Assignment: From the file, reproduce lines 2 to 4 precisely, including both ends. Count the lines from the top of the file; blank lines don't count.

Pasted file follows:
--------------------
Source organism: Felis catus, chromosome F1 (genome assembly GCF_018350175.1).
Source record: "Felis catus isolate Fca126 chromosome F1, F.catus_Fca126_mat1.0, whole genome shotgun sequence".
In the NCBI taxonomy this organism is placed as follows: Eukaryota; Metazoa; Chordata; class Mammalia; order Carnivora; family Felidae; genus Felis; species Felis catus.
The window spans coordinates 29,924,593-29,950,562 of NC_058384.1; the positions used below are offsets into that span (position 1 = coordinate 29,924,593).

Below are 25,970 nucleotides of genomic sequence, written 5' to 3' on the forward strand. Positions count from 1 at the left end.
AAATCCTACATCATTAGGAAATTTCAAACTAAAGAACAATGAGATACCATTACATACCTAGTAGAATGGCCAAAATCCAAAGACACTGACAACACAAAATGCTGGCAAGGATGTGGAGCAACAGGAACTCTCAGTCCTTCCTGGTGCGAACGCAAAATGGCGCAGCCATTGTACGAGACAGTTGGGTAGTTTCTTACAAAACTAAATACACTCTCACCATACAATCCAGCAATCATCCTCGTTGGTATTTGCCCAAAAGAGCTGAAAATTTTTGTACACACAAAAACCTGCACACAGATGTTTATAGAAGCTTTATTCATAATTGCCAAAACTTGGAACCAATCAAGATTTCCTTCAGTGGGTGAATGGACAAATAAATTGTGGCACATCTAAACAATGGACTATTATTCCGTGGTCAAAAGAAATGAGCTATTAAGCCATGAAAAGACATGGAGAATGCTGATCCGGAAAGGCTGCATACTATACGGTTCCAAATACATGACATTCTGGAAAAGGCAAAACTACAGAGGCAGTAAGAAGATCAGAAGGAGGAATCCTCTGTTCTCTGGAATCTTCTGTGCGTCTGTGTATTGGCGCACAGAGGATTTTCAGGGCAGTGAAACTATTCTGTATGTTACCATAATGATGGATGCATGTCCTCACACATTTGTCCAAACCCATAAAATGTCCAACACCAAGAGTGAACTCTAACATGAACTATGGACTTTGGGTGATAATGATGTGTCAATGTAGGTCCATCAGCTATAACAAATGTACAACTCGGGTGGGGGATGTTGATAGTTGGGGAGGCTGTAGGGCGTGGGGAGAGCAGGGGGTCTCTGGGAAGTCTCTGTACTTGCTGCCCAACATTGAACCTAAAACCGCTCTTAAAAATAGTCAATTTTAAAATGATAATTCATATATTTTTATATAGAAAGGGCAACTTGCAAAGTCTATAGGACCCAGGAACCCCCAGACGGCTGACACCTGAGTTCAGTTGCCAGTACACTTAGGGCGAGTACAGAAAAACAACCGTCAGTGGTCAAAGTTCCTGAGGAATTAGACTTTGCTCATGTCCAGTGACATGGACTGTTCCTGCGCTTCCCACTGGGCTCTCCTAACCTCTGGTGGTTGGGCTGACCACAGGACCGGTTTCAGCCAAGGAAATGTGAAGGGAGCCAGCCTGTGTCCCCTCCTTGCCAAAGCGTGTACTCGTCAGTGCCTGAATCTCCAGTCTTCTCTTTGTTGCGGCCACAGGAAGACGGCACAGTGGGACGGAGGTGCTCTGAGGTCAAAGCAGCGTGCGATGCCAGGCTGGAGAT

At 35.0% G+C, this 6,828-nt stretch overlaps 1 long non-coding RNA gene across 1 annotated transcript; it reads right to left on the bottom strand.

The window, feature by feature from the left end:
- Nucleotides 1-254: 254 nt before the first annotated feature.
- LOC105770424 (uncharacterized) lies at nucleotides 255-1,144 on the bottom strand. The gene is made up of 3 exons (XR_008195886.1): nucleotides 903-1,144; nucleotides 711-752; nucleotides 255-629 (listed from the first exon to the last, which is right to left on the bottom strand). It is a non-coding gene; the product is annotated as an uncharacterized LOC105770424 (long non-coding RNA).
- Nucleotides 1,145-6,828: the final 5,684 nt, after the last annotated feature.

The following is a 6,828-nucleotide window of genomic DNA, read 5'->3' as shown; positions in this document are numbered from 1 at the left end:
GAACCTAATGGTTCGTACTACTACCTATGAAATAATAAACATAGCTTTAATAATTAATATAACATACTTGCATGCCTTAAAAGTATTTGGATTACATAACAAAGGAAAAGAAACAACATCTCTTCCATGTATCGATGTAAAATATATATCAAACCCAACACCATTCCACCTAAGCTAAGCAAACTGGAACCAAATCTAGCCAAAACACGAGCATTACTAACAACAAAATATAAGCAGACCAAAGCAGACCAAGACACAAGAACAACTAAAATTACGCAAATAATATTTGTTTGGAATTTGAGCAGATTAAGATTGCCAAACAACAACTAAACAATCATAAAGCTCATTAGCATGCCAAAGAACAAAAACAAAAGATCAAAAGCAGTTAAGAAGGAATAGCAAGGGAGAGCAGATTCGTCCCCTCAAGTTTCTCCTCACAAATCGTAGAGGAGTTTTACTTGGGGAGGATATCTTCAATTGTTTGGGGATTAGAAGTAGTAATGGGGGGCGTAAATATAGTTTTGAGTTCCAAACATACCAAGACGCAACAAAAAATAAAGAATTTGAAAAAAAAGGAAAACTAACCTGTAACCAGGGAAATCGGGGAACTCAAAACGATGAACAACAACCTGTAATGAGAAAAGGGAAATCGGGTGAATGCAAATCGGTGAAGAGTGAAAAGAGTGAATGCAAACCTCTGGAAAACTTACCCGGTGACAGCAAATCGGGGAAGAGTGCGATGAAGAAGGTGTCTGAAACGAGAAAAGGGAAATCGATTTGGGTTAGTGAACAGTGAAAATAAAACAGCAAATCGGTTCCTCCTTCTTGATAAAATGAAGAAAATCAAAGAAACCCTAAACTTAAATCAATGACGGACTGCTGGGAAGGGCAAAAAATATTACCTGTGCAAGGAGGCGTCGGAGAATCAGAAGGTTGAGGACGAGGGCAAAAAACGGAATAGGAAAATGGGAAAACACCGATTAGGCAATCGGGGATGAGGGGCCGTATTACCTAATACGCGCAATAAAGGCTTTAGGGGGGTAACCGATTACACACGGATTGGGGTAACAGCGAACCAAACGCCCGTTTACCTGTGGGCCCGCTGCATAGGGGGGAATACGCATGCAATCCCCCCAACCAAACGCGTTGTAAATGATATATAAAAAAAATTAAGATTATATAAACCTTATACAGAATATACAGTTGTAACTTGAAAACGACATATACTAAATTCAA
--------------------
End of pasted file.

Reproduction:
Source record: "Felis catus isolate Fca126 chromosome F1, F.catus_Fca126_mat1.0, whole genome shotgun sequence".
In the NCBI taxonomy this organism is placed as follows: Eukaryota; Metazoa; Chordata; class Mammalia; order Carnivora; family Felidae; genus Felis; species Felis catus.
The window spans coordinates 29,924,593-29,950,562 of NC_058384.1; the positions used below are offsets into that span (position 1 = coordinate 29,924,593).